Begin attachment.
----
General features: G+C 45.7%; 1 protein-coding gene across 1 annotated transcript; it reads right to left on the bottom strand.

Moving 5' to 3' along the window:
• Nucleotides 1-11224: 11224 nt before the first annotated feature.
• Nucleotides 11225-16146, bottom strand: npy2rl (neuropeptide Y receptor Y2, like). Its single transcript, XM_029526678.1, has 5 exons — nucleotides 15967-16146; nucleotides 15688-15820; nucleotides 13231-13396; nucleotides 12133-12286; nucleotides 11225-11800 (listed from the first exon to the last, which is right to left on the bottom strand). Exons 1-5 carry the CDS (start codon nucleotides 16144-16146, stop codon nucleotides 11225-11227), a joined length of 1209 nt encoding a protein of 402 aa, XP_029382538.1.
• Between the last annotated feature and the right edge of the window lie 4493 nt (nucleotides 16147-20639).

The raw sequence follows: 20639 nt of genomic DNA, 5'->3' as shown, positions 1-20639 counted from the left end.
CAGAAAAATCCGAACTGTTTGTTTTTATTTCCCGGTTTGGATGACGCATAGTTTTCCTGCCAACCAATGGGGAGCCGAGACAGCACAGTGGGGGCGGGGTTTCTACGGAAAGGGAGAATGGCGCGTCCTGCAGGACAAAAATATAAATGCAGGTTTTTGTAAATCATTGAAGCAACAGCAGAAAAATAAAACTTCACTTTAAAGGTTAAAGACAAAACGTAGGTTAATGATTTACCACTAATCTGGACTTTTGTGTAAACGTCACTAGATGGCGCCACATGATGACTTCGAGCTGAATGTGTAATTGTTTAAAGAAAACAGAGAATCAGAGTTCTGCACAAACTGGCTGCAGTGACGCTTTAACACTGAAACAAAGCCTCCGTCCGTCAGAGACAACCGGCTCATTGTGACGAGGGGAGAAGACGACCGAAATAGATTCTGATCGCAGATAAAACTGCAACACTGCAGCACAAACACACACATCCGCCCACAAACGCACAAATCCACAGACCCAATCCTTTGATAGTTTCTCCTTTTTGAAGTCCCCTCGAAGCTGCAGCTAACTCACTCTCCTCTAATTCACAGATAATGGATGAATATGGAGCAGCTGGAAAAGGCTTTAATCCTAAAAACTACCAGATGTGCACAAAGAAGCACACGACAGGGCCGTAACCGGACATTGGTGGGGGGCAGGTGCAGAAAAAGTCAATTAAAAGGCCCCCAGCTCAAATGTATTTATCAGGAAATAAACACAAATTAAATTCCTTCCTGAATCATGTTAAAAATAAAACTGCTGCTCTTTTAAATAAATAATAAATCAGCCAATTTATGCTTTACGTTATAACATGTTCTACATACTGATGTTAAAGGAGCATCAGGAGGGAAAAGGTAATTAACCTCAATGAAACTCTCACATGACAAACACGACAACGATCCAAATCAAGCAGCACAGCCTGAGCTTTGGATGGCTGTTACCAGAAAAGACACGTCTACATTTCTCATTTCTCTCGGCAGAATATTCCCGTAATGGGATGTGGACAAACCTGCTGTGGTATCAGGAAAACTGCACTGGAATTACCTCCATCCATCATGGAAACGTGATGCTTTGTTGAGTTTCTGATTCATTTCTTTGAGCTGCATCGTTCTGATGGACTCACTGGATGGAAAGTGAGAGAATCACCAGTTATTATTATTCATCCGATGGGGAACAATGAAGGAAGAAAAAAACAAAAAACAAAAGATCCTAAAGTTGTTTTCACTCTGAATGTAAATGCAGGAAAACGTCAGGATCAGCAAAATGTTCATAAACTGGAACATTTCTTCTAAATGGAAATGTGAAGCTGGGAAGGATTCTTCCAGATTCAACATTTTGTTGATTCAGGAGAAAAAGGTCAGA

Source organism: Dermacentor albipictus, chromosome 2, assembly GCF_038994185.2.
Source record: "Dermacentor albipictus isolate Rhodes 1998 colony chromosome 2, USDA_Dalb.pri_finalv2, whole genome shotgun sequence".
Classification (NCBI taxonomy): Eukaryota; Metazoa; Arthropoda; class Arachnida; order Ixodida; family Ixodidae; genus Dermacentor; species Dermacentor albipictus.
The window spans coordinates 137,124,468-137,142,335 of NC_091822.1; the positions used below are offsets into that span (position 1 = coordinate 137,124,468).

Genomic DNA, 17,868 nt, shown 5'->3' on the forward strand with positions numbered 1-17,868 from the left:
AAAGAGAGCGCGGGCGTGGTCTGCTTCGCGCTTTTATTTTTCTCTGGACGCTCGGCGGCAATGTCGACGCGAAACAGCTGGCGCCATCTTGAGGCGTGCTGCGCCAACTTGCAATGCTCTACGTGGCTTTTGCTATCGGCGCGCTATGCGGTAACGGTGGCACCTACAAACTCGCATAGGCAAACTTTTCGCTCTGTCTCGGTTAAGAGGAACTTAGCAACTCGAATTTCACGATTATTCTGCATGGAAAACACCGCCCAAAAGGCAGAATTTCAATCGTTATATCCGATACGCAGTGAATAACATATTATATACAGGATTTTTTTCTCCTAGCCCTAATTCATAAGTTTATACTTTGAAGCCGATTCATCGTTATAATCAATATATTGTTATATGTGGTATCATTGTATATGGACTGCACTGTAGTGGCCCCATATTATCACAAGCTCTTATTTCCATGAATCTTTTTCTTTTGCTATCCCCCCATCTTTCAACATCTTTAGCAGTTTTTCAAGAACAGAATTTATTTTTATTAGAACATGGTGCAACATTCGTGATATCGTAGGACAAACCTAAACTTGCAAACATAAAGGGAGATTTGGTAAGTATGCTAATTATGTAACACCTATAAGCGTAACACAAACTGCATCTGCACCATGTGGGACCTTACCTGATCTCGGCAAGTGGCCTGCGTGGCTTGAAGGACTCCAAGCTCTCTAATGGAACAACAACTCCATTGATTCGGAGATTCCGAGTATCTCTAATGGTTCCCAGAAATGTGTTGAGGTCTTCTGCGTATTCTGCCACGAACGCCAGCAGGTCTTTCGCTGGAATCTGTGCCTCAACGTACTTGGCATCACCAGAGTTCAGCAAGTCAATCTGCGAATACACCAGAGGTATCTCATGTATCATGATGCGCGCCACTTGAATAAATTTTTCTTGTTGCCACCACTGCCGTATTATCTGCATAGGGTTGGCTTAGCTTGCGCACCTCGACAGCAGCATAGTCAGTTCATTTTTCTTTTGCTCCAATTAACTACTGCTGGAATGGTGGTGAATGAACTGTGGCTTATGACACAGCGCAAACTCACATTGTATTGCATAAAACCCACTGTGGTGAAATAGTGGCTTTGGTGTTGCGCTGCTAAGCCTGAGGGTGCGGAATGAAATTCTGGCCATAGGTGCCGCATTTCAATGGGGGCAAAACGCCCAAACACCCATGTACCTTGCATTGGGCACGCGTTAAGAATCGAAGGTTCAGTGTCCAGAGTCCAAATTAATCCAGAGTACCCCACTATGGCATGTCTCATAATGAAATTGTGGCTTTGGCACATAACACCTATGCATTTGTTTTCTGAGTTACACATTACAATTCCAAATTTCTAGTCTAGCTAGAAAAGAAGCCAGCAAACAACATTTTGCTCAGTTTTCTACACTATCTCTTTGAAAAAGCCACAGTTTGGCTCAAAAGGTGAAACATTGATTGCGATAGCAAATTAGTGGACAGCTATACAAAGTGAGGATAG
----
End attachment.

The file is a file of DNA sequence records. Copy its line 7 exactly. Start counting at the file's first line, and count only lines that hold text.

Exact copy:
CAGAAAAATCCGAACTGTTTGTTTTTATTTCCCGGTTTGGATGACGCATAGTTTTCCTGCCAACCAATGGGGAGCCGAGACAGCACAGTGGGGGCGGGGTTTCTACGGAAAGGGAGAATGGCGCGTCCTGCAGGACAAAAATATAAATGCAGGTTTTTGTAAATCATTGAAGCAACAGCAGAAAAATAAAACTTCACTTTAAAGGTTAAAGACAAAACGTAGGTTAATGATTTACCACTAATCTGGACTTTTGTGTAAACGTCACTAGATGGCGCCACATGATGACTTCGAGCTGAATGTGTAATTGTTTAAAGAAAACAGAGAATCAGAGTTCTGCACAAACTGGCTGCAGTGACGCTTTAACACTGAAACAAAGCCTCCGTCCGTCAGAGACAACCGGCTCATTGTGACGAGGGGAGAAGACGACCGAAATAGATTCTGATCGCAGATAAAACTGCAACACTGCAGCACAAACACACACATCCGCCCACAAACGCACAAATCCACAGACCCAATCCTTTGATAGTTTCTCCTTTTTGAAGTCCCCTCGAAGCTGCAGCTAACTCACTCTCCTCTAATTCACAGATAATGGATGAATATGGAGCAGCTGGAAAAGGCTTTAATCCTAAAAACTACCAGATGTGCACAAAGAAGCACACGACAGGGCCGTAACCGGACATTGGTGGGGGGCAGGTGCAGAAAAAGTCAATTAAAAGGCCCCCAGCTCAAATGTATTTATCAGGAAATAAACACAAATTAAATTCCTTCCTGAATCATGTTAAAAATAAAACTGCTGCTCTTTTAAATAAATAATAAATCAGCCAATTTATGCTTTACGTTATAACATGTTCTACATACTGATGTTAAAGGAGCATCAGGAGGGAAAAGGTAATTAACCTCAATGAAACTCTCACATGACAAACACGACAACGATCCAAATCAAGCAGCACAGCCTGAGCTTTGGATGGCTGTTACCAGAAAAGACACGTCTACATTTCTCATTTCTCTCGGCAGAATATTCCCGTAATGGGATGTGGACAAACCTGCTGTGGTATCAGGAAAACTGCACTGGAATTACCTCCATCCATCATGGAAACGTGATGCTTTGTTGAGTTTCTGATTCATTTCTTTGAGCTGCATCGTTCTGATGGACTCACTGGATGGAAAGTGAGAGAATCACCAGTTATTATTATTCATCCGATGGGGAACAATGAAGGAAGAAAAAAACAAAAAACAAAAGATCCTAAAGTTGTTTTCACTCTGAATGTAAATGCAGGAAAACGTCAGGATCAGCAAAATGTTCATAAACTGGAACATTTCTTCTAAATGGAAATGTGAAGCTGGGAAGGATTCTTCCAGATTCAACATTTTGTTGATTCAGGAGAAAAAGGTCAGA